Monday, November 10, 2008

Nadine, Chapter Eight

Nadine hung around her Pakeha, Maori and Islander friends. She wanted to be popular and followed them everywhere like a puppy dog. After Intermediate School, they all went to Auckland Girls Grammar School. After school, they hung around K Road. Very often, they played truant. They ate at McDonalds, window shopped at Rendalls and George Courts. They rolled up their uniform skirts until they became ultra mini skirts and strutted down to the legendary and notorious sex strip joint ‘Pink Pussy Cat’. They used vulgar language at the old homeless men sitting on the bench. They gravitated to the red light strip of K Road and asked for cigarettes from passersby. They called out expletives and teased the men going to the X-rated shops and told them that they would provide better services than the call girls inside.

Sometimes Nadine and her girlfriends met up with boys and had drink and drug-taking parties at the beach. They threw broken glass bottles, used condoms and hypodermic needles and tagged graffiti on the rocks and toilet buildings. They had their thumping ghetto stereos blasting so loudly that residents nearby complained to the police that they were shaking their houses. Nadine and her friends did not care. When the residents came to tell them to be considerate, they shouted obscenities and showed them their middle finger. They thought themselves to be smart by leaving before the police came. Once, a boy stole a car, and after their joy ride, they set fire to it. It became a burnt-out shell and dumped in the park. Frequently, in the weekends, Nadine did not come home to sleep.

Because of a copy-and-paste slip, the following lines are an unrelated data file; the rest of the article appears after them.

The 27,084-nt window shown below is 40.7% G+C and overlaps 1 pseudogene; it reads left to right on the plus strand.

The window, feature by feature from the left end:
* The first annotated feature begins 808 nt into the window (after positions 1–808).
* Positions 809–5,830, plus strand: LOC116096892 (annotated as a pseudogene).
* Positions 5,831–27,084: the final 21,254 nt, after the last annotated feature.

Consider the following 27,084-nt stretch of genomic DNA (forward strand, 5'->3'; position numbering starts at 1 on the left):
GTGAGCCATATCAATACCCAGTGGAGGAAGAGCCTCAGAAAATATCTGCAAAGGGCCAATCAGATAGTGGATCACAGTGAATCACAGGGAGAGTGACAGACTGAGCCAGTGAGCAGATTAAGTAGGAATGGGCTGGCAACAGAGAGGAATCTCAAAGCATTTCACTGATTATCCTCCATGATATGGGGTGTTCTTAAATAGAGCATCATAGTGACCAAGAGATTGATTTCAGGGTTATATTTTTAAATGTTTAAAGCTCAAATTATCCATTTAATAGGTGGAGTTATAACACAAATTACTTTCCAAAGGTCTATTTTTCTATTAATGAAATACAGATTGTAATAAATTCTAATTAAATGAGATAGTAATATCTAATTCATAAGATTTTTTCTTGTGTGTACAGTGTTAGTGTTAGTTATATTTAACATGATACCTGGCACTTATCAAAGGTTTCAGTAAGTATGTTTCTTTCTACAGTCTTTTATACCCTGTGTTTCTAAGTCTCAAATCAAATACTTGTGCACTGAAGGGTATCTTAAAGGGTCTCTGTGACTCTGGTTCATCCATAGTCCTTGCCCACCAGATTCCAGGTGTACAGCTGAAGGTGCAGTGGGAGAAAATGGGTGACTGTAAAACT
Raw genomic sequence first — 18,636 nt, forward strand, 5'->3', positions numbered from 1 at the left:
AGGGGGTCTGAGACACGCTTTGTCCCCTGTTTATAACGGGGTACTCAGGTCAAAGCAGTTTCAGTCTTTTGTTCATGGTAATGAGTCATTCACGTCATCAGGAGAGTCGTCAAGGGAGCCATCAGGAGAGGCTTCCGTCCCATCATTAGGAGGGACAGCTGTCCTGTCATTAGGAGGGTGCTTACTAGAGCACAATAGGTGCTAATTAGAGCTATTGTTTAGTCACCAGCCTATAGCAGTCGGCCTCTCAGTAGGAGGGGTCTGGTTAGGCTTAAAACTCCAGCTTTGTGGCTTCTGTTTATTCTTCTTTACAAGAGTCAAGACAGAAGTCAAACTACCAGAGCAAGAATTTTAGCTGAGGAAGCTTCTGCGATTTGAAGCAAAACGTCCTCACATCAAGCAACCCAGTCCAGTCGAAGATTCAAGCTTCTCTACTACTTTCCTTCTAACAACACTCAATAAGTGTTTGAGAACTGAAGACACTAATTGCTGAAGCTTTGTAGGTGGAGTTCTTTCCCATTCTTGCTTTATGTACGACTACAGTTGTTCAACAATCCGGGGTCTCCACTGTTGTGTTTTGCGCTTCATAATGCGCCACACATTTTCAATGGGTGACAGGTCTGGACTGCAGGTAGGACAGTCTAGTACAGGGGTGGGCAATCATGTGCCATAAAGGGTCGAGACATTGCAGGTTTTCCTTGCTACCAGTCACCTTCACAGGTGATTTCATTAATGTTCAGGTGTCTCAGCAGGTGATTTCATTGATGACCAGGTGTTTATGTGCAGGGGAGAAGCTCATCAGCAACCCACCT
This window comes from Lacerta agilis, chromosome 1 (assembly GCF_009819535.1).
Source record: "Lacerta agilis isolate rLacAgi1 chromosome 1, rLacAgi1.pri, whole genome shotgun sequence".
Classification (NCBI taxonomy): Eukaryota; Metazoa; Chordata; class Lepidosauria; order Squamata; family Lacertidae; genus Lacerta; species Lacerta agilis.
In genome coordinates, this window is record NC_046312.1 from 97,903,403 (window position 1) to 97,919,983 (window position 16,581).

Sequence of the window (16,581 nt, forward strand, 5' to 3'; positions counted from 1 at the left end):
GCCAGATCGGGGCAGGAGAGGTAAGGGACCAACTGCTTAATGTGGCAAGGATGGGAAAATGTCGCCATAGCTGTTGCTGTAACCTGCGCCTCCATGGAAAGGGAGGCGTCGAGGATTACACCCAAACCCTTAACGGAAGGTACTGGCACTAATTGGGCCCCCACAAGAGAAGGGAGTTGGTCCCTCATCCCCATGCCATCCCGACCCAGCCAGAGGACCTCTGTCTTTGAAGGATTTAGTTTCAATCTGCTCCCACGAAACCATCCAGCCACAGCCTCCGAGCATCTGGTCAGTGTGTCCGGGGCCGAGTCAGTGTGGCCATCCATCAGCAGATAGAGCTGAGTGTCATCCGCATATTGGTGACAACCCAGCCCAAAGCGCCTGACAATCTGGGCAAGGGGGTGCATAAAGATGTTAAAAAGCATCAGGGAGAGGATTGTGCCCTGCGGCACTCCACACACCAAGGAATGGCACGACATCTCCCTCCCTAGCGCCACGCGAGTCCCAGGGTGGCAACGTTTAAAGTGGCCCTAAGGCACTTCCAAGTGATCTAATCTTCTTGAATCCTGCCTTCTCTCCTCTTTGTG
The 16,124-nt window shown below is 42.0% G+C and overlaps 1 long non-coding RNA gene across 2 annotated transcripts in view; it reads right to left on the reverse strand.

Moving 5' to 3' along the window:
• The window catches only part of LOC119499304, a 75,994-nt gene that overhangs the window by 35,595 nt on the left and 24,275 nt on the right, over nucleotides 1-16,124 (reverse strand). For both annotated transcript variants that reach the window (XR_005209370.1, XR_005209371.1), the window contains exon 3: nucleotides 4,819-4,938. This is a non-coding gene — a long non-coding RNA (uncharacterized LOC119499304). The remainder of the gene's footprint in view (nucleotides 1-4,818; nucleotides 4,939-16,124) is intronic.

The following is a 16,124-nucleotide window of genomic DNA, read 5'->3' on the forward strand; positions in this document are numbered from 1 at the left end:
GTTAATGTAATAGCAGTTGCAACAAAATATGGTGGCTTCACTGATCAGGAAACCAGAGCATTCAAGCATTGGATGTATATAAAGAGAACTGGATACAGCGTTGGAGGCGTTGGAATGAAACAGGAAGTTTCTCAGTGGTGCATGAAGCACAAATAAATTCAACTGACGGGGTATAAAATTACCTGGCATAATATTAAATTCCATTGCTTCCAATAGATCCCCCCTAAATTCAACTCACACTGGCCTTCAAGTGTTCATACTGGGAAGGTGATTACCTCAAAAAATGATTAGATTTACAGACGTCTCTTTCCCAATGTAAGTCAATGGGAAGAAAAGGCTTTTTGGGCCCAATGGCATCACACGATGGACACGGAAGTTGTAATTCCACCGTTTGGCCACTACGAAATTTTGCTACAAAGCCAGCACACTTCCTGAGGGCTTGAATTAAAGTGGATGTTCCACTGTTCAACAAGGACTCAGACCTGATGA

Patel knew that cigarettes from his dairy had gone missing, and he knew who took them. But he did not want to confront Nadine. To Nadine, the cigarettes were her trump card. Her friends loved her for them. Nadine felt very proud to be the owner of the forbidden fruit.

Nadine was very conscious that as an Indian, she was never fully accepted by the gang. Patel had told her that in the old days, there were white prejudices. As Indians they were often lumped in the category of ‘Assyrian hawkers’. She never brought the girls home because she was ashamed of her “Indian” mother. She was ashamed that Chandra wore her drab old sari. She was ashamed that Chandra only spoke smithereens of English.

The girls were always asking her to do things that they themselves did not want to do. One day, one of the girls challenged Nadine to a dare and warned her that she was their friend only if she accepted. In a desperate attempt to be fully accepted by the gang, Nadine took up the challenge.

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